5-Stars: Amazing. It resonated with my soul, man. A keeper. I’ll loan it to friends but want it back and will get sad when they inevitably lose it. I will maintain delusions that I will one day reread this book. Certainly I’ll take it into the can with me and skim it to be reminded of my favorite bits on occasion.
4-Stars: Also did the resonate thing or was a ton of fun, but I don’t mind if you don’t give it back to me when I loan it to you. Really, I should declutter and downsize, rise above my attachment to material possessions and all that. Might also reread it on the can.
3-Stars: A decent afternoon or three spent on the couch. Greasy kid stuff and comfort reads.
2-Stars: Never use it. (I lie as this proves.) What the fuck is 2-stars?
1-Star: Used rarely, but for books I hated and which made me angry and question my relationship with the person who recommended it to me. Normally, I’ll quit reading a book and move on before giving it only a star. But it does happen. Most recently used for Anders Eschbach’s The Carpet Makers, a book that takes itself way too seriously even though it’s about a planet-sized toupee.
A theory of assholes:
You aren’t an asshole. You are being an asshole.
That’s an important distinction. Being an asshole isn’t a state inherent to your identity, it’s not who you are, but simply the state of being you are passing through at that moment. At some later moment, you may not be an asshole.
Now it’s possible you have a low resistance to being an asshole and the asshole path is so clearly blazed and marked it takes an act of extreme willpower not to go full asshole at the slightest provocation and your average state of being manifests asshole so often that it takes on the appearance of permanence. Or maybe you’re a performance artist and have decided that it’s much easier to perform being an asshole at all times as a mask to hide your social anxiety and feelings of inferiority and resentment than actually engage with people as people.
These are the easy paths, the lowest hanging fruit. You don’t have to take the easy way. Learn to read the road signs and get past that first off-ramp that takes you to asshole.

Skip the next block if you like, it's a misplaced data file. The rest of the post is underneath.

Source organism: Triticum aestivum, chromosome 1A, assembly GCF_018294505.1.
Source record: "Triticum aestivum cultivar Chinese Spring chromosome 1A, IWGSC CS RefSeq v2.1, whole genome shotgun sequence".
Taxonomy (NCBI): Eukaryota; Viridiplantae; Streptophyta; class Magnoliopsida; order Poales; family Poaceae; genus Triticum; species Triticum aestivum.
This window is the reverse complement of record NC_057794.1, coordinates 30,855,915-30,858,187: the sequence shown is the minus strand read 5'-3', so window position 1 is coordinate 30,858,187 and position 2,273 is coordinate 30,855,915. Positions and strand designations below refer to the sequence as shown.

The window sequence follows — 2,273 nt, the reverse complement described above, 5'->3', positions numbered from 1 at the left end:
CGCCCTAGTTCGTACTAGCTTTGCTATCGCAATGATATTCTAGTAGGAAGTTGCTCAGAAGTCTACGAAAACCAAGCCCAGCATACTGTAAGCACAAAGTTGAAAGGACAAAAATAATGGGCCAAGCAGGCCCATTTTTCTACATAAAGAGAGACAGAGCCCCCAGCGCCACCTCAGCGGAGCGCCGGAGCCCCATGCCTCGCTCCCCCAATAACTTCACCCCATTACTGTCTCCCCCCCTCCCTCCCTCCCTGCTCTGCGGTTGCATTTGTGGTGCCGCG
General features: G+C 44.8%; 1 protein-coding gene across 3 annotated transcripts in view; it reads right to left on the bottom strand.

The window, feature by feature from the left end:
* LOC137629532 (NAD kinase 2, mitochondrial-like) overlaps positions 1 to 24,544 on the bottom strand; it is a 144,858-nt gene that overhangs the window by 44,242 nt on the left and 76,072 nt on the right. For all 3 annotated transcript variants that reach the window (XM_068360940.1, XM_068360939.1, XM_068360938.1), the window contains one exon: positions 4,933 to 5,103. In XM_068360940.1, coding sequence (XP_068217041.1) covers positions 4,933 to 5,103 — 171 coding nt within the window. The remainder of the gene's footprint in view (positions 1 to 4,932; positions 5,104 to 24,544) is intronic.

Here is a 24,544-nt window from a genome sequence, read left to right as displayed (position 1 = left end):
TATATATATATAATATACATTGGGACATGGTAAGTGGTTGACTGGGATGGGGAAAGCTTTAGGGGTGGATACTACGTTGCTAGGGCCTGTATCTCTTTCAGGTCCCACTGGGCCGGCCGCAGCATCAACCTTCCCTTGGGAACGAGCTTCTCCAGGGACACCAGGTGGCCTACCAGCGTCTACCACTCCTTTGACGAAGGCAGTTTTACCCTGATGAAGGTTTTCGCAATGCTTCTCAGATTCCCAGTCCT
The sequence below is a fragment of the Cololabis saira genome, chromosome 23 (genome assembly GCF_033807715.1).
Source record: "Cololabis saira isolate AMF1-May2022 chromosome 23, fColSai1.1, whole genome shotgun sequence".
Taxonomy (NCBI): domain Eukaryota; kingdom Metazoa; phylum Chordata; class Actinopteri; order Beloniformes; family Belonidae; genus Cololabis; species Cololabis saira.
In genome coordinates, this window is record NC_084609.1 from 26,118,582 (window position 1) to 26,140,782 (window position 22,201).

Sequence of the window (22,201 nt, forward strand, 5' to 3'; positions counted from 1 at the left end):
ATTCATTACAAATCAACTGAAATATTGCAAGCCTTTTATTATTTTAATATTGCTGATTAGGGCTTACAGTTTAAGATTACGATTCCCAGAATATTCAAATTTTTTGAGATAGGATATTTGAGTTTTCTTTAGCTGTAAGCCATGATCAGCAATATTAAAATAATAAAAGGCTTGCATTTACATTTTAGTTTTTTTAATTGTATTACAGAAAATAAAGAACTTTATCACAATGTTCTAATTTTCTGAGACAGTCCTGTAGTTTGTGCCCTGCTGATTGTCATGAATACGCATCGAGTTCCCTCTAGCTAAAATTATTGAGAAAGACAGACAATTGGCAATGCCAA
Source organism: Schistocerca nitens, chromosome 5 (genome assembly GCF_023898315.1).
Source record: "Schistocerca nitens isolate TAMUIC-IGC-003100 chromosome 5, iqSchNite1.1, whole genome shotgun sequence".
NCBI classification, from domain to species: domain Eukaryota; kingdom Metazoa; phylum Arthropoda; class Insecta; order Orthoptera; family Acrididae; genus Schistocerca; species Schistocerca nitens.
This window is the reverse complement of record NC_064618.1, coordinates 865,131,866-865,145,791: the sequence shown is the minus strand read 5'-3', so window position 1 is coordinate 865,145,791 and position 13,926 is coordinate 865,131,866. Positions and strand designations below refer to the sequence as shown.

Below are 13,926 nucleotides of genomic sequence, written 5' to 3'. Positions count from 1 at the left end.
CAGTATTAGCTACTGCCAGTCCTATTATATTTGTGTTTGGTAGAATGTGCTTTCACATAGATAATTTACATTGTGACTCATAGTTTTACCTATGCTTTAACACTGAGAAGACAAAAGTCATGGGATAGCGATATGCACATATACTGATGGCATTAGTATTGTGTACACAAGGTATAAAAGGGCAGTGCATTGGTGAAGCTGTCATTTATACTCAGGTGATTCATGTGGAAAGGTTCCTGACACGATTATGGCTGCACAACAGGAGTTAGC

And if your identity and money stream requires you to maximize instances of being an asshole, well, I got nothing for you. Go eat shit.
But I’ll highlight that being an asshole isn’t such a horrible thing that being one must be viewed as a complete evil to be avoided entirely. In certain circumstances it’s advantageous to be an asshole. Or at least know a good one. I’d certainly want any lawyer I’d hire to be able to go full asshole on my behalf in court. And when setting and maintaining boundaries being an asshole helps – at least being thought an asshole, because those susceptible to assholery in your life will think you’re an asshole when you cut them and their nonsense out of your life. Good on you. Be that asshole. Make the filter work. Because you’re only being an asshole, it’s not who you are.
So to recap: if you’re accused of being an asshole, take heart because it’s not who you are, it’s just where you are at that moment, and if you have to be an asshole from time to time it’s okay because it’s what you’re being and not who you are. Unless you’re a lazy performance artist going for the low hanging fruit in which case, eat shit.
I leave tomorrow for a month long trip to the USA. As is always the case I’m stressed out and anxious, and one of the things that stresses me out the most is having the identical bullshit conversations with people about living in South Korea and Asia in general.
So, as one does, I made a bingo card of all my anxieties. This way even if I have a panic attack while listening to someone drone on I can still feel like a winner!
It’s rare that a book I’m reading flat out and out sucks. So what makes me quit reading a book? Read on and find out!
- It’s Not You. It’s Me: That thing your book does is a fine and good thing, it just doesn’t happen to be my thing. So you do you. I’ll do me, and move on without any ill feelings.
- That Window of Opportunity Has Closed: I subscribe to the view that we have a finite number of slots for certain stories, and once you fill up those slots you’re less likely to respond to new stories drawing from the same well. This is a normal thing and not something to be lamented, as long as you’re not a shitheel about it and crap on other people’s books for not being those same books you’re crazy about.
- The Ham Sandwich Problem: While that plot thing your characters are tracking down might be vitally important to them, I, the reader, am not quite convinced why it is. It may as well be a ham sandwich for all it matters to me.
- Your Plot Only Works Because You Have Shitheels in It: This is akin to that frustration you feel when you watch a movie where the plot centers around miscommunication, and you want to scream, “Holy Hell, people! Can you all stop and just call each other for two seconds and clear up this mess?!?” It’s a fine line, because some shitheels in a book might be necessary, but not so many that they strain plausibility.
- Your Book Actually Sucks: Somehow it happened. A book with all the thrills and charisma of a plank of particle board got published and ended up in my hands. Meanwhile, someone somewhere said it’s not so bad, so I gave it a shot. AND IT WAS AWFUL. But even now I’m less angry at the book, than at all the folks that said it was good. What were they thinking those awful wrong people?